Unanimous approval of a constitution which will insure India's independence and will be acceptable to both of that nation's major political factions was predicted last night by V. K. Krishna Menon, Indian delegate to the United Nations General Assembly and chief foreign affairs adviser to Pandit Jawaharlal Nehru.
Making a long-delayed visit to the University at the invitation of the United Nations Council to speak on current Indian political problems, Krishna Menon declared in an interview that in his opinion the constitution's provisions will be so liberal that all factions will agree to it.
"The only power the constitution will have," he said, "will be the will of the Indian people. We are not going to make a constitution for the privileged few."
Moslems Walked Out
Although Moslem delegates to the Constitutional assembly framing the document walked out on the proceedings, Krishna Menon believed that even they would finally accept it. "If it doesn't come to that," he said, "then we must face the situation as it arises."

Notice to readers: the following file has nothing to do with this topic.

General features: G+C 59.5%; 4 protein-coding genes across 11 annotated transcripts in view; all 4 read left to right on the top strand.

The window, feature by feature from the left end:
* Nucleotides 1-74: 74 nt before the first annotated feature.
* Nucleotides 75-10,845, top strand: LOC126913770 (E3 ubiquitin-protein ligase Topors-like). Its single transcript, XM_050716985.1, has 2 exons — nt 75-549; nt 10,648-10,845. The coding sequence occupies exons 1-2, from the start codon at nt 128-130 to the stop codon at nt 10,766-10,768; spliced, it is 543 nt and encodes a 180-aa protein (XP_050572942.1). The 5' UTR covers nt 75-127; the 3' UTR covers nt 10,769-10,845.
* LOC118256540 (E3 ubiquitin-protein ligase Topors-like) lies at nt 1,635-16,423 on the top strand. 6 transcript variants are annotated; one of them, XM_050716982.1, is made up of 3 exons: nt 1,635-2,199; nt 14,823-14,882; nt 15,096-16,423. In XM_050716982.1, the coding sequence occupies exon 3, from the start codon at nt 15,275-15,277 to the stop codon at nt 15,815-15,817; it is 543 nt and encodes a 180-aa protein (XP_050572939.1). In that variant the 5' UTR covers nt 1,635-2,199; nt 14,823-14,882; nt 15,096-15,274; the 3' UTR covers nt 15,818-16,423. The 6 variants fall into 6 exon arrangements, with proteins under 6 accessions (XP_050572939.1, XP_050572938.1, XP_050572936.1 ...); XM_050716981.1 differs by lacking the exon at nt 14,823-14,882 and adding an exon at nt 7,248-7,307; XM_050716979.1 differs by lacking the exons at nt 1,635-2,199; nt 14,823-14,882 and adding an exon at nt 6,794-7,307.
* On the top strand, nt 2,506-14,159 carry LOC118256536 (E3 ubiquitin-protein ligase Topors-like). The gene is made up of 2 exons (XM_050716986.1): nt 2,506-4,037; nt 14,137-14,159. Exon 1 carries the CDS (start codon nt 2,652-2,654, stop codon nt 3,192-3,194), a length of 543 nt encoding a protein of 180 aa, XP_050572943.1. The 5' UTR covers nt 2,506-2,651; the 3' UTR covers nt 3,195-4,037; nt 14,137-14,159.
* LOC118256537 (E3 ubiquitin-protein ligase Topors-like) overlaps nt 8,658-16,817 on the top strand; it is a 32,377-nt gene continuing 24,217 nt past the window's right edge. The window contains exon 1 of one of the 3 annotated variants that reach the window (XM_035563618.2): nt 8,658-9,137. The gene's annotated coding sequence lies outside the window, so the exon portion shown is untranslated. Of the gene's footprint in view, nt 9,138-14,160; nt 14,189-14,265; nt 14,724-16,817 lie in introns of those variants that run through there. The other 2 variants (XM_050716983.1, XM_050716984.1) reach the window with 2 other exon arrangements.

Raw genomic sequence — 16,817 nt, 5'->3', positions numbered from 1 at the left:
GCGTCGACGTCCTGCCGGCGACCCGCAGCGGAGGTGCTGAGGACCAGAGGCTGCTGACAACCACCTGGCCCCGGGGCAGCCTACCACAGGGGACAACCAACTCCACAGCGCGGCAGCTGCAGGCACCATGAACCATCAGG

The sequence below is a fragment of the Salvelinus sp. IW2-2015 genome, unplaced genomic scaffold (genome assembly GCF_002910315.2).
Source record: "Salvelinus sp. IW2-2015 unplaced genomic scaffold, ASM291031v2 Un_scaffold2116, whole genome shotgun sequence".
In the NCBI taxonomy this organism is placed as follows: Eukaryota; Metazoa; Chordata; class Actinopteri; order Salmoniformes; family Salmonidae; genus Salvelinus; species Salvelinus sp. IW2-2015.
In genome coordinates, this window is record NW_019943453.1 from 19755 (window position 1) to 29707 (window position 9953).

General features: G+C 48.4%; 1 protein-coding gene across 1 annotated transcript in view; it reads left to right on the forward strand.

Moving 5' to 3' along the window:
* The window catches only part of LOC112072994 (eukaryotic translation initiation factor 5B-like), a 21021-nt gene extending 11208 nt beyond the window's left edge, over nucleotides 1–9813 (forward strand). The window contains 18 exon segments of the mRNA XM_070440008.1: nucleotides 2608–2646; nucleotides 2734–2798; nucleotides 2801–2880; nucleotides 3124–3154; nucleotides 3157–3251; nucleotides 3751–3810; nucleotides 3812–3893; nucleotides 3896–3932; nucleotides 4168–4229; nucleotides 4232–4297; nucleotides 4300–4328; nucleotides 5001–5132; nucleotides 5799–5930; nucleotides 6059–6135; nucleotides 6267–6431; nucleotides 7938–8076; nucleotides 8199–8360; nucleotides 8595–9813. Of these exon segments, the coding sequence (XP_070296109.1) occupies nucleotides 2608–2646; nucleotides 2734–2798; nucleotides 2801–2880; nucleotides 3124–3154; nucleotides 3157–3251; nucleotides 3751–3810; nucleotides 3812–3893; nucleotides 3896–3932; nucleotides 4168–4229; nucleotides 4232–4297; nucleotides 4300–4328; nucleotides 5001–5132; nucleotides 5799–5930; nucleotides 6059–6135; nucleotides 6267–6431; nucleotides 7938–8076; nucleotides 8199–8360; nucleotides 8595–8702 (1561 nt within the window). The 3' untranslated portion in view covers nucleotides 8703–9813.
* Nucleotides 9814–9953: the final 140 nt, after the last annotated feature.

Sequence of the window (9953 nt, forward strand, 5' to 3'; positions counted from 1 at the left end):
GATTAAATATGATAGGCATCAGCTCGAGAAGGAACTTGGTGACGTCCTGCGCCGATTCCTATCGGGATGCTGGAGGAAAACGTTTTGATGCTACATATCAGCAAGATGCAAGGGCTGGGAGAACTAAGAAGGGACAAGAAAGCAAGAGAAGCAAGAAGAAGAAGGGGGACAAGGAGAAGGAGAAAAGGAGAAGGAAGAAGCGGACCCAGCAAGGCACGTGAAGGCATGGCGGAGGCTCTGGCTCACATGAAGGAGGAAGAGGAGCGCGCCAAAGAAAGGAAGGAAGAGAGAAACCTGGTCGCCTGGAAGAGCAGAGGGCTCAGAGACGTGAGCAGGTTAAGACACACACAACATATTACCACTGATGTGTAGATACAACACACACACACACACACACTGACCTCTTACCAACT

The constitution will allow ample freedom to all constitutional groups, he said, by keeping the powers of the central government limited, and will permit each of India's many provinces to regulate its affairs in the interests of its own people.
The main question in Indian politics upon which all parties--both Moslem and Hindu--are agreed is that India must be independent. If a majority of the people agree on the constitution, he declared, then Britain will have little or no say in its ratification.